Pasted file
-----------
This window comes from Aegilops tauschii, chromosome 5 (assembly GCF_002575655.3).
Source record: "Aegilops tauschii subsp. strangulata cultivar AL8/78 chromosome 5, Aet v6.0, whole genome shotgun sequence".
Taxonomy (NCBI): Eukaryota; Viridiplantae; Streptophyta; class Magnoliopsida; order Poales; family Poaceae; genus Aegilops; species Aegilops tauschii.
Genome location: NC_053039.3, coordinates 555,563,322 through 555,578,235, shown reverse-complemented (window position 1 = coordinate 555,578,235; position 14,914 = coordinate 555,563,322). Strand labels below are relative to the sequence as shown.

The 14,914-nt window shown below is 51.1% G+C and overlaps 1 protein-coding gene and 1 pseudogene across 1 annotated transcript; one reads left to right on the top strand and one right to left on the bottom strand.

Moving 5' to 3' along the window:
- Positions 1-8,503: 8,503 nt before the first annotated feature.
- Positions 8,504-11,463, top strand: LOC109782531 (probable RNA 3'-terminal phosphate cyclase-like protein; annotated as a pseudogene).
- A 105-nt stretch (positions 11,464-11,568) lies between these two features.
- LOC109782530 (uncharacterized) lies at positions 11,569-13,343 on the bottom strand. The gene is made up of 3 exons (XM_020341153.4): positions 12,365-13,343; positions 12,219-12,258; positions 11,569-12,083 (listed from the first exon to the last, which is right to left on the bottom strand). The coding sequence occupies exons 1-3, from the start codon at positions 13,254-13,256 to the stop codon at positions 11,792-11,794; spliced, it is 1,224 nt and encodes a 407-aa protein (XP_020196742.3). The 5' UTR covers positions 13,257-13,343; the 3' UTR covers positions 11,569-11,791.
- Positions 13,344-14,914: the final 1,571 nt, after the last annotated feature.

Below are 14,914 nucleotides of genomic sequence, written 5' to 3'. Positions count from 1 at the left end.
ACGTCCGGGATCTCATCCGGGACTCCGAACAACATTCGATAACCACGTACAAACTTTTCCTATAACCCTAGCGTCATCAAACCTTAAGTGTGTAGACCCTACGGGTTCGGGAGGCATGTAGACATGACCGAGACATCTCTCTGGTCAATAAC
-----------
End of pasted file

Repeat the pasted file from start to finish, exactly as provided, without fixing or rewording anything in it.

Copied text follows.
This window comes from Aegilops tauschii, chromosome 5 (assembly GCF_002575655.3).
Source record: "Aegilops tauschii subsp. strangulata cultivar AL8/78 chromosome 5, Aet v6.0, whole genome shotgun sequence".
Taxonomy (NCBI): Eukaryota; Viridiplantae; Streptophyta; class Magnoliopsida; order Poales; family Poaceae; genus Aegilops; species Aegilops tauschii.
Genome location: NC_053039.3, coordinates 555,563,322 through 555,578,235, shown reverse-complemented (window position 1 = coordinate 555,578,235; position 14,914 = coordinate 555,563,322). Strand labels below are relative to the sequence as shown.

The 14,914-nt window shown below is 51.1% G+C and overlaps 1 protein-coding gene and 1 pseudogene across 1 annotated transcript; one reads left to right on the top strand and one right to left on the bottom strand.

Moving 5' to 3' along the window:
- Positions 1-8,503: 8,503 nt before the first annotated feature.
- Positions 8,504-11,463, top strand: LOC109782531 (probable RNA 3'-terminal phosphate cyclase-like protein; annotated as a pseudogene).
- A 105-nt stretch (positions 11,464-11,568) lies between these two features.
- LOC109782530 (uncharacterized) lies at positions 11,569-13,343 on the bottom strand. The gene is made up of 3 exons (XM_020341153.4): positions 12,365-13,343; positions 12,219-12,258; positions 11,569-12,083 (listed from the first exon to the last, which is right to left on the bottom strand). The coding sequence occupies exons 1-3, from the start codon at positions 13,254-13,256 to the stop codon at positions 11,792-11,794; spliced, it is 1,224 nt and encodes a 407-aa protein (XP_020196742.3). The 5' UTR covers positions 13,257-13,343; the 3' UTR covers positions 11,569-11,791.
- Positions 13,344-14,914: the final 1,571 nt, after the last annotated feature.

Below are 14,914 nucleotides of genomic sequence, written 5' to 3'. Positions count from 1 at the left end.
ACGTCCGGGATCTCATCCGGGACTCCGAACAACATTCGATAACCACGTACAAACTTTTCCTATAACCCTAGCGTCATCAAACCTTAAGTGTGTAGACCCTACGGGTTCGGGAGGCATGTAGACATGACCGAGACATCTCTCTGGTCAATAAC